Transition Articles

Transitioning from Defence?

Defence personnel transition from the ADF for a multitude of reasons, and few will spend an entire career (to retirement age) in uniform. At some point all veterans have had to, or will have to, look to a career outside of military service. When advising veterans who are looking to transition into the civilian workforce, we discuss three factors that should be considered, especially when looking for a new job.


Being paid for a day’s work is the cornerstone of the Australian labour market. Different jobs have different levels of salary, usually in response to the skills and experience required of that role, or because of the value that the market places on that profession. When leaving the military, veterans must remember that they were on a package when serving, which included not only their base salary, but various allowances, medical entitlements, as well as rental assistance. Transitioning veterans must work out what real time salary they are actually on – and essentially now giving up – when they leave Defence. Some research will need to be undertaken to determine the costs that becoming a civilian incur, such as health insurances, rental or mortgage costs, as well as the private costs of ancillary benefits such as gym membership. Speaking to DCO, as well as previously transitioned colleagues, is a good place to start.


Military service requires postings to various geographical locations, both domestically and sometimes abroad, throughout a career. This can cause massive interference to personal and family life. Desire for family stability is one of the main reasons I get when asking people why they are choosing to leave the ADF. Although allowances are paid for this disruption, it can be hard to put a financial price on the ability to settle into a permanent location in order to raise a family and pursue personal goals. A work/life balance is often the guiding factor when deciding on where you want to live post separation. Some veterans return to the town they enlisted in years earlier, others take their families to locations as far away from the military environment as possible, whilst some choose to settle in a location that provided good memories during a previous posting years earlier. Discussing with your family, or researching where the jobs you might want to do are located, will ensure that you don’t waste that discharge removal entitlement.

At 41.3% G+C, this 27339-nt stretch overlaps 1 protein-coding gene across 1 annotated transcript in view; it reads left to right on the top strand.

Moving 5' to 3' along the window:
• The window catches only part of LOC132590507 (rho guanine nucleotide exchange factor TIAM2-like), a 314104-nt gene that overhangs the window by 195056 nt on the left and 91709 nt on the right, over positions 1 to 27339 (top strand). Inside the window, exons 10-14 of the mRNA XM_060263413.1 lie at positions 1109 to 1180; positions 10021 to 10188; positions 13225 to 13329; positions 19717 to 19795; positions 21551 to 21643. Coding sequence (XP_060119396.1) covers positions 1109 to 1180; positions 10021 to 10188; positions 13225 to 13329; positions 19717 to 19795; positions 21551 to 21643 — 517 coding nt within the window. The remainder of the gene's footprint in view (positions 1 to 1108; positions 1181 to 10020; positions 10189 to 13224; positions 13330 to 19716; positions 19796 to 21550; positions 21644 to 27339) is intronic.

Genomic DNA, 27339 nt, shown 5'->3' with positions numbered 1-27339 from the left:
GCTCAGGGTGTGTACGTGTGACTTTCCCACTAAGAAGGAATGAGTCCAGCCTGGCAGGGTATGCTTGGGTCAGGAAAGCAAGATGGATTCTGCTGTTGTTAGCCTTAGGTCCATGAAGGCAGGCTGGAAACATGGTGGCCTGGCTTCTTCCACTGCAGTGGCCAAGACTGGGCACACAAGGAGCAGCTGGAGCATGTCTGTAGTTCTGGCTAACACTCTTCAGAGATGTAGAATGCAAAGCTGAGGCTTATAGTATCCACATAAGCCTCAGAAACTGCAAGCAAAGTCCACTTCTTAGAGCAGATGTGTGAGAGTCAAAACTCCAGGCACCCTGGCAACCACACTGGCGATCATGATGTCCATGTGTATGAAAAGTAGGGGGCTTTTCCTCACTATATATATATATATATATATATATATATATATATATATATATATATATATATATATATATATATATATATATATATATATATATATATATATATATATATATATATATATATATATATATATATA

Professional satisfaction:

Some veterans leave Defence because the career they chose in uniform has natural extensions in the public service or private sector. The conclusion of frequent and wide spread operational deployments has meant that service personnel may spend years perfecting their trade, but never actually get to utilise these skills in an operational environment. This is particularly true of the combat corps, where the likelihood of undertaking warlike service has significantly diminished post Afghanistan and Iraq. Some veterans want to further enhance their skills through courses, work, and experiences that aren’t afforded in military service. For example, army engineers and intelligence soldiers, to name just two trades, can seek to further their careers in organisations that more frequently require real-time utilisation of their skills, rather than through the often-tedious routine of the unit’s annual training calendar. Some veterans look to do work that is as different to their military service as possible, and may seek a job that allows them to focus on personal pursuits because the work schedule is constant and without a requirement for frequent travel and out-of-hours work.

These three categories are typically the main motivators that veterans consider when leaving the ADF, and in-turn are the same ones that help them decide what sort of job they will look to do post transition. There are many other influencing factors that are involved, such as the job market or accommodation costs in particular locations, but veterans can still set themselves up for success by giving some consideration to the above when considering and undertaking transition.

Josh Francis is a former infantry and intelligence soldier, and now manages the professional services recruiting company Green Door.

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